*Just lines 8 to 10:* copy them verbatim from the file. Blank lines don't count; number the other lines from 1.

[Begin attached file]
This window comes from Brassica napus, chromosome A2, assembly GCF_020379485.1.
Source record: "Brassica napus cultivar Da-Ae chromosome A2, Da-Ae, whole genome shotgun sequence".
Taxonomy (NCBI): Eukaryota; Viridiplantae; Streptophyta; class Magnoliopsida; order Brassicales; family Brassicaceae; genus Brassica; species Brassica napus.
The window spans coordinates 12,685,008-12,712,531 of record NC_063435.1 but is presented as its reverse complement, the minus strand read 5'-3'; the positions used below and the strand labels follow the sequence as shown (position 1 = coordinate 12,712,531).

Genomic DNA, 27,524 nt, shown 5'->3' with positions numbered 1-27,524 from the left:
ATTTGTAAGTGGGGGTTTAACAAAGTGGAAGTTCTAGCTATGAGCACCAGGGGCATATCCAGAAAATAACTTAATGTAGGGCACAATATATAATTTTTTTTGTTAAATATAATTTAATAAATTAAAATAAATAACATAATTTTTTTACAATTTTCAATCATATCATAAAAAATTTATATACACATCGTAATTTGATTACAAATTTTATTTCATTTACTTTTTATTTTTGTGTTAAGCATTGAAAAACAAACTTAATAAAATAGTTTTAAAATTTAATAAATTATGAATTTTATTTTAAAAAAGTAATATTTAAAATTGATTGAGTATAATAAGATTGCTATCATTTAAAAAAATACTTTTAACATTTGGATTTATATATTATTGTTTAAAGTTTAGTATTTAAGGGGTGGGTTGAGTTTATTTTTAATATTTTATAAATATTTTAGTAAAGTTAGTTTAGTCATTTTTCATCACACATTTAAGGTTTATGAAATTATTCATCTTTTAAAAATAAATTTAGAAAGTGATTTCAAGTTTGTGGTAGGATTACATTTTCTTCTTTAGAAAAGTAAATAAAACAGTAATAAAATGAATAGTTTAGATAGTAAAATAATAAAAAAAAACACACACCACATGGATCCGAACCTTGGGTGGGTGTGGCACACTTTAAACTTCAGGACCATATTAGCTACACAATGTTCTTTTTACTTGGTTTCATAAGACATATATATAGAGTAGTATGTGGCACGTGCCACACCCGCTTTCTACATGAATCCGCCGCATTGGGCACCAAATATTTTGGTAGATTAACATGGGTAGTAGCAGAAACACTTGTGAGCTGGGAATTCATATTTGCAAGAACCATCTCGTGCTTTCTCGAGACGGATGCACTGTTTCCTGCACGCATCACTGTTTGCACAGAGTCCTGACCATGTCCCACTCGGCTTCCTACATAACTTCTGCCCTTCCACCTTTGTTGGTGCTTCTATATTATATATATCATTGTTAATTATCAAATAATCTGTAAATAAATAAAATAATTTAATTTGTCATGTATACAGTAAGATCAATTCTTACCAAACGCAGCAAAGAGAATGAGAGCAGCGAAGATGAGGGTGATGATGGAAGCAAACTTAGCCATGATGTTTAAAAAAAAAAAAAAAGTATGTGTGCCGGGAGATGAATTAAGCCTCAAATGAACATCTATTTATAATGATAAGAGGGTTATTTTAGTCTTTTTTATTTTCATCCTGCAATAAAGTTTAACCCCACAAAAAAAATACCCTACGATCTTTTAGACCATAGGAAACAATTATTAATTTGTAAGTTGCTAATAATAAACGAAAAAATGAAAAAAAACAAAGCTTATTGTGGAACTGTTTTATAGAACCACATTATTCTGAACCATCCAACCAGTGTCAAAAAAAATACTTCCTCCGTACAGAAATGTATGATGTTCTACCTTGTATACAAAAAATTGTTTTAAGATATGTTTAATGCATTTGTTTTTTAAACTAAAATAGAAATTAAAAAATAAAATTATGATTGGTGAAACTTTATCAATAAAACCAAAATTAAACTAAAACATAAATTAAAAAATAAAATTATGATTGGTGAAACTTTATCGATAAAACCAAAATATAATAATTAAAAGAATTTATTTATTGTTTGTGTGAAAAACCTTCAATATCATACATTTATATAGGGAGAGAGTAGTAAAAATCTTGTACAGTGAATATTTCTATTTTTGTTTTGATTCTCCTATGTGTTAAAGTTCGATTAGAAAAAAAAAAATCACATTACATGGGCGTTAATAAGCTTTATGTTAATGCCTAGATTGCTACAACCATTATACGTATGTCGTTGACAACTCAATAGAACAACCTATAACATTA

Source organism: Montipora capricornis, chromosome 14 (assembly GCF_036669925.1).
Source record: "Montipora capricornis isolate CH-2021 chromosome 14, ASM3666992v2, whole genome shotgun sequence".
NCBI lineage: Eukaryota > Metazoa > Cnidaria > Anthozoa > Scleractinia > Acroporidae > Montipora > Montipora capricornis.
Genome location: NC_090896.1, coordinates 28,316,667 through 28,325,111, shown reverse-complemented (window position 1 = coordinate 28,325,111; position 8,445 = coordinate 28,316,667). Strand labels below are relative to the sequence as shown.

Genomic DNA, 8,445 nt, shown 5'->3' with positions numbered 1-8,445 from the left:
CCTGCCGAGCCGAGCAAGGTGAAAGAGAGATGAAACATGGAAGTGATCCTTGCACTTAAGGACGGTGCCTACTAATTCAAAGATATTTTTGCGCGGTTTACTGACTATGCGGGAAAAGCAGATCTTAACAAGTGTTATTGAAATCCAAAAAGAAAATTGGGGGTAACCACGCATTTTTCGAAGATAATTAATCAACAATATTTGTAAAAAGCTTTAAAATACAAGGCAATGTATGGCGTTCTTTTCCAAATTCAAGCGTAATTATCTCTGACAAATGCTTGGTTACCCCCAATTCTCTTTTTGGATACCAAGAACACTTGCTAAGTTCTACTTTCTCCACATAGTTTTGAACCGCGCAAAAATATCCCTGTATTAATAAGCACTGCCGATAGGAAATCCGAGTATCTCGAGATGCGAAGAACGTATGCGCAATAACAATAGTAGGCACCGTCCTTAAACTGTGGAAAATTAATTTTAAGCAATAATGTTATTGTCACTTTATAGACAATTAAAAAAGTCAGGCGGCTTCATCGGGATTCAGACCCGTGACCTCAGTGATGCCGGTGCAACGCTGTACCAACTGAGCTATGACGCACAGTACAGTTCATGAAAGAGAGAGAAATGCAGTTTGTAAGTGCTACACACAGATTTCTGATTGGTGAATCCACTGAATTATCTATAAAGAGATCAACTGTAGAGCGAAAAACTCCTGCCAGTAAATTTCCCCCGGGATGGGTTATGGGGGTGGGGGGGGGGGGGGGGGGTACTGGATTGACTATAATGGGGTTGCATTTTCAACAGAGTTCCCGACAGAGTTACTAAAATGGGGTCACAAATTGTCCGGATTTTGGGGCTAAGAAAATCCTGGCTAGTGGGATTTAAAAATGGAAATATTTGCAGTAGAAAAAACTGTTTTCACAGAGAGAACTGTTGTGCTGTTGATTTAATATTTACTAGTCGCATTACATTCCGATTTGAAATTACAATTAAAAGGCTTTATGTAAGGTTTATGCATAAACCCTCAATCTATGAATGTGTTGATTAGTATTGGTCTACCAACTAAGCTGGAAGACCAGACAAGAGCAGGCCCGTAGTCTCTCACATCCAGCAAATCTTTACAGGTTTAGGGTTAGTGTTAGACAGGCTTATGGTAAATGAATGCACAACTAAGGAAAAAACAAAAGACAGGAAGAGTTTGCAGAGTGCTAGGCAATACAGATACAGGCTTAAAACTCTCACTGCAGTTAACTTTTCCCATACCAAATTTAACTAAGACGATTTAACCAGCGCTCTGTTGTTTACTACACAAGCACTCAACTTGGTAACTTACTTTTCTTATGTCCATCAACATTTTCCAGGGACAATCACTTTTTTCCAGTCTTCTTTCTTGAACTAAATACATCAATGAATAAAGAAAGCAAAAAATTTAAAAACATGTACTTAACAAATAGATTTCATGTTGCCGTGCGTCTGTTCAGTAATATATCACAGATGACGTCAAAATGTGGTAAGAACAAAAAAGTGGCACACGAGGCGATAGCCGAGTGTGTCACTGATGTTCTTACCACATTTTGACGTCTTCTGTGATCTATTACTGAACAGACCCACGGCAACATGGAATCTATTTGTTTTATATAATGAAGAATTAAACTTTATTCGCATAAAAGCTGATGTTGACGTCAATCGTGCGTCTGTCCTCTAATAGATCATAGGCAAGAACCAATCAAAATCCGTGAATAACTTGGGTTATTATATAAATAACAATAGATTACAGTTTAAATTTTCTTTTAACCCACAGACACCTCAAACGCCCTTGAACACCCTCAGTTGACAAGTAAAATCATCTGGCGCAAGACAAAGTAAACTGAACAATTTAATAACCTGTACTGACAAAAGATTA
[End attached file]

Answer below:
Source record: "Montipora capricornis isolate CH-2021 chromosome 14, ASM3666992v2, whole genome shotgun sequence".
NCBI lineage: Eukaryota > Metazoa > Cnidaria > Anthozoa > Scleractinia > Acroporidae > Montipora > Montipora capricornis.
Genome location: NC_090896.1, coordinates 28,316,667 through 28,325,111, shown reverse-complemented (window position 1 = coordinate 28,325,111; position 8,445 = coordinate 28,316,667). Strand labels below are relative to the sequence as shown.